I did know that I loved meditation, and always have. After college I got deeper and deeper into yoga. I loved what it did for my mental health, and how it made me feel like myself, even when I didn’t feel like that in other parts of my life. I loved the metaphors in the poses and how the sequences told stories. I loved how yoga created a visual representation of my brain and habits. I loved how it made me calmer, more focused, and more aware of things outside the yoga studio. I wanted to explore that, and grow and share and teach it. I wanted to feel always how I felt when I was in that yoga, compassion and clarity-filled headspace. 

So I chose Costa Rica because of the world-renowned yoga teacher training in Nosara, but maybe I also chose Costa Rica because it was far away. Maybe I was simply running away, from boredom or monotony or lack of fulfillment. I do know that I was following my gut instead of societal rules, and what I found down there was important. It was real life, and it was not the privileged fantasy many of my peers and acquaintances judged it to be. 

When I told people about my plans to quit my job and go to Costa Rica, the reactions I received were varying. Most at least pretended to be supportive, but many seemed to give backhanded compliments, insinuating that I was privileged, spoiled, or reckless, despite my “bravery” and “admirable courage” for “following my heart.”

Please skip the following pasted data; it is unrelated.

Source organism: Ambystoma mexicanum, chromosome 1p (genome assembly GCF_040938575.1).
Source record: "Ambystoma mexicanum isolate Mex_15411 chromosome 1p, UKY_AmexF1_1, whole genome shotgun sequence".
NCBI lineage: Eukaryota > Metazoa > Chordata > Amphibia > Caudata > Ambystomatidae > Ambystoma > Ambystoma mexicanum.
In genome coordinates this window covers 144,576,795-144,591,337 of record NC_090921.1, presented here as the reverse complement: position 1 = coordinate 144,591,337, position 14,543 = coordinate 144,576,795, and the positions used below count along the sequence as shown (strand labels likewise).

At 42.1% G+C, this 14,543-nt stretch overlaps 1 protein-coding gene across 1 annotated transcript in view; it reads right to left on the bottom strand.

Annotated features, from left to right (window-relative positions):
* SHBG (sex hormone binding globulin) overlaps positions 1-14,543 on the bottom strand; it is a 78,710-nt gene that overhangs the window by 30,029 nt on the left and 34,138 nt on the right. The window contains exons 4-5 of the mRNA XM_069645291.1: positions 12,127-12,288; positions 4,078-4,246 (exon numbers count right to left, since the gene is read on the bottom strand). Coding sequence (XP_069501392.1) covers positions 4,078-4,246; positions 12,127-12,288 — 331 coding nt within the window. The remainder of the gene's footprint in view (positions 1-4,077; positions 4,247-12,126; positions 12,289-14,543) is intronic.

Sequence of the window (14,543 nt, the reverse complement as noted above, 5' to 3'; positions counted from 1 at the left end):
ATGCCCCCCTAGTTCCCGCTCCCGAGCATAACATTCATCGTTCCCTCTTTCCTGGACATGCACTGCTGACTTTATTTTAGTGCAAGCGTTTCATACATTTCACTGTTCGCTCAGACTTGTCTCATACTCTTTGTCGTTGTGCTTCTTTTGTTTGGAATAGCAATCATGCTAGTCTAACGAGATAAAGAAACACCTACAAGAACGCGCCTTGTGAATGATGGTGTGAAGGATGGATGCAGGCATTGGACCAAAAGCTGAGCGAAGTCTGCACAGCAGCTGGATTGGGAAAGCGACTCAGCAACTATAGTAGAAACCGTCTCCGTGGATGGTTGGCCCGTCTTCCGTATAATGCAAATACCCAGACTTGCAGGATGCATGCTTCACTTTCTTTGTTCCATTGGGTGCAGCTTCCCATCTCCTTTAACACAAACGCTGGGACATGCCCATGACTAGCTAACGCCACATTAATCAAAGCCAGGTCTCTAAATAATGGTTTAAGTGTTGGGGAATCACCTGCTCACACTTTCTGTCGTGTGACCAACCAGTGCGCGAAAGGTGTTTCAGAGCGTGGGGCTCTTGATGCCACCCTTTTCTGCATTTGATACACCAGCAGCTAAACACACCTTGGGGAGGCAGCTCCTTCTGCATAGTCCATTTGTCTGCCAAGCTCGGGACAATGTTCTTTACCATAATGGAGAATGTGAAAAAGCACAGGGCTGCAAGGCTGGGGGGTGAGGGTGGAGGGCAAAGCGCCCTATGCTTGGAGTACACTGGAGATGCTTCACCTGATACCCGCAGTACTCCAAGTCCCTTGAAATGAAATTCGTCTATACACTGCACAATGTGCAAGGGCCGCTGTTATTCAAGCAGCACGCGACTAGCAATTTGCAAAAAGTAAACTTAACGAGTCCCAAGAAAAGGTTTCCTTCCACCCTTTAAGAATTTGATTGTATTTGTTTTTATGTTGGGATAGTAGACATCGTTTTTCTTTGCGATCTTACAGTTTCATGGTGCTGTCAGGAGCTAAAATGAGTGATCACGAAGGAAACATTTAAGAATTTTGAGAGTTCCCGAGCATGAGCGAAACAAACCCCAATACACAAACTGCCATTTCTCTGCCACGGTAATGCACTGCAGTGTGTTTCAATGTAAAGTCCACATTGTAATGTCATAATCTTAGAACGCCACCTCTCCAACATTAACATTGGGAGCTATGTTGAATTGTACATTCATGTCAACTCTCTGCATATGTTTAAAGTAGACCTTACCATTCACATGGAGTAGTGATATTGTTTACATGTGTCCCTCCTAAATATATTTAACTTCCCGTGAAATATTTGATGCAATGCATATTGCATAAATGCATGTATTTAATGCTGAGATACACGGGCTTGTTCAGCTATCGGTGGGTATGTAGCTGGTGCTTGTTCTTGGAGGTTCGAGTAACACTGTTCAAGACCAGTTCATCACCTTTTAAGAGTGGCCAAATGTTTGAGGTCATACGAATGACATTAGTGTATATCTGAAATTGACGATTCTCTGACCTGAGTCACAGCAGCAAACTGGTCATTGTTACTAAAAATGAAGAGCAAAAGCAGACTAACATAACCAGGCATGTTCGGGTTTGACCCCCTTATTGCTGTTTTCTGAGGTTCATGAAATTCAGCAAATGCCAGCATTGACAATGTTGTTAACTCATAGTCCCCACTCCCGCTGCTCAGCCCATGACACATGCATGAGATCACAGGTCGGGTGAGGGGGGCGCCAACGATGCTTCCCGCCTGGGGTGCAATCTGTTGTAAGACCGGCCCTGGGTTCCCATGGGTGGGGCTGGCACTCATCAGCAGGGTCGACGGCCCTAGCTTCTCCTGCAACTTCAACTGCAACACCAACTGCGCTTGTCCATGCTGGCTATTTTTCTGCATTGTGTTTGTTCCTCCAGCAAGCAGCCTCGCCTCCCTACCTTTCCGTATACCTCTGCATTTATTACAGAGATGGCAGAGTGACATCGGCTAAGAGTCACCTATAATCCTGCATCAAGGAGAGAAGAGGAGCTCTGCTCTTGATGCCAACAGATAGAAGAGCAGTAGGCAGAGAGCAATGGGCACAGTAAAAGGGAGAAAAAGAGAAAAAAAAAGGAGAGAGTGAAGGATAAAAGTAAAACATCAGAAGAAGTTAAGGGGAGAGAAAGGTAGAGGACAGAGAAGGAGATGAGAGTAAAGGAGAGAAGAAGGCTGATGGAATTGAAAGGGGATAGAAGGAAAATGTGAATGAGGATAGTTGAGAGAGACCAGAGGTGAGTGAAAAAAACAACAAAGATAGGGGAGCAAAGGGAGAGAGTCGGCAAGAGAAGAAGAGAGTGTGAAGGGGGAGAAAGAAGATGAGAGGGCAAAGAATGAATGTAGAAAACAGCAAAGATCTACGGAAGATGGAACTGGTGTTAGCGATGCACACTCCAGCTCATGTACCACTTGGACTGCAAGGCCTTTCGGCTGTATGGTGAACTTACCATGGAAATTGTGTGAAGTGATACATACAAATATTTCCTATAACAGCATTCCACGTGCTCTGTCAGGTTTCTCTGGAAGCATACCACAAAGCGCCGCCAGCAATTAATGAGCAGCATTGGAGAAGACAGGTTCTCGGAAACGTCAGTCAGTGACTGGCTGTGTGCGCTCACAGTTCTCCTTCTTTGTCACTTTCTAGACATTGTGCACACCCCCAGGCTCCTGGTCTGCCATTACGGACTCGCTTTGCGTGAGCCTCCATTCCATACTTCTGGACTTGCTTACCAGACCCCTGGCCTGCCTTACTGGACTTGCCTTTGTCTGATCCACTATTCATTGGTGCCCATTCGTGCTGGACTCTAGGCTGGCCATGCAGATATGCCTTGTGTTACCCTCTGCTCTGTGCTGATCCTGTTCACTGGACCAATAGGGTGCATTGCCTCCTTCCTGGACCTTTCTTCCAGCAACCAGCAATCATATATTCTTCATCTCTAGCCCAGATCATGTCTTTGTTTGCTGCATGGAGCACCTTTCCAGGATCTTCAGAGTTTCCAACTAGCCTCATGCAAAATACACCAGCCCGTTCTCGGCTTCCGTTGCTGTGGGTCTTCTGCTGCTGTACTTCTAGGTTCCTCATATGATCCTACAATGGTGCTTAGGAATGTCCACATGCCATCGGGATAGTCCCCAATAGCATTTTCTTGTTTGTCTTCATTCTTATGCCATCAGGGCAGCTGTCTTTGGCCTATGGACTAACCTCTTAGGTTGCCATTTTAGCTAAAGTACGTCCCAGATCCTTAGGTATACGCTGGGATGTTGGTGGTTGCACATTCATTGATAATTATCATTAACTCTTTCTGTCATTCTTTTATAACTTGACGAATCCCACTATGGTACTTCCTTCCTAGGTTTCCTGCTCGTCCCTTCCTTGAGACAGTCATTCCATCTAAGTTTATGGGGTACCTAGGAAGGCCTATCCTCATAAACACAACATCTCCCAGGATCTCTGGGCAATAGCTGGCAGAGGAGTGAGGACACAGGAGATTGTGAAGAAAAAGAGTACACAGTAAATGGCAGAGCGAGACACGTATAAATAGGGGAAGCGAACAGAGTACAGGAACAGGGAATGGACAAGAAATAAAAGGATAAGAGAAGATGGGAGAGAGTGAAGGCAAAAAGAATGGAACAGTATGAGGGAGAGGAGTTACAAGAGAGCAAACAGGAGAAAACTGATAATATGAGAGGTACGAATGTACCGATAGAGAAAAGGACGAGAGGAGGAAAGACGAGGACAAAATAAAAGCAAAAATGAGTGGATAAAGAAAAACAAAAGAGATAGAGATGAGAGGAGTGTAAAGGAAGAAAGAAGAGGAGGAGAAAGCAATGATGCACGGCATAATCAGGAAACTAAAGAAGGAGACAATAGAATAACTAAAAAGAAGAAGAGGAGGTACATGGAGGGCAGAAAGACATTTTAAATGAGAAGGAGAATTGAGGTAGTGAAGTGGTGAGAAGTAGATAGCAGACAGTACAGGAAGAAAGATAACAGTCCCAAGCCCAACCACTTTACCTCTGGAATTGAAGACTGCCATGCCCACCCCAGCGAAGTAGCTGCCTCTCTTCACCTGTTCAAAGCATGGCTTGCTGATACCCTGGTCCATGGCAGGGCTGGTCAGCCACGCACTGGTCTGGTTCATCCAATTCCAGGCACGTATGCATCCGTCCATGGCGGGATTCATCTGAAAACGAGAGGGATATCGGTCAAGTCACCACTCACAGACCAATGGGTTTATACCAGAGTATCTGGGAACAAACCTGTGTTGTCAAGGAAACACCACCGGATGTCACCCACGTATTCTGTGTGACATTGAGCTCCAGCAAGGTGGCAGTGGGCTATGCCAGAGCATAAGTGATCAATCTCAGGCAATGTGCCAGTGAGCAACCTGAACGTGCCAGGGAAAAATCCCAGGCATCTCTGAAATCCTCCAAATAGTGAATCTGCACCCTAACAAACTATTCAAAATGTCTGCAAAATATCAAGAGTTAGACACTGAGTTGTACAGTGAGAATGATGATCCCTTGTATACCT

Some were encouraging or resentful, I couldn’t often tell which:

“Wow, how brave of you for following your dreams so impulsively!”

“I wish I could travel to exotic paradises!”

“Wow! Not many people can just up and leave like that…”

“Do it now, before you have kids and all your hopes and dreams die!” 

“You’re such a free spirit!”

That term, that awful, awful “free spirit” term, always felt to me patronizing and problematic. It seems to imply that one who is “free spirited” is privileged to have access to this rare form of magic, aka, freedom, I suppose. And yes, some are privileged to many freedoms which others are not, and yes, I’m aware of my abundant privileges.

Still, every time I hear the phrase “free spirit,” I think of how Western culture fosters and forces the box-checking life path, and frowns upon free will, risk taking, and any sort of critical thinking, deeming it "radical." The free spirit is frowned upon. At its worst, it’s quarantined - such as in spaces like this customs detainment room. At its best, it's unfairly judged and condescendingly labelled.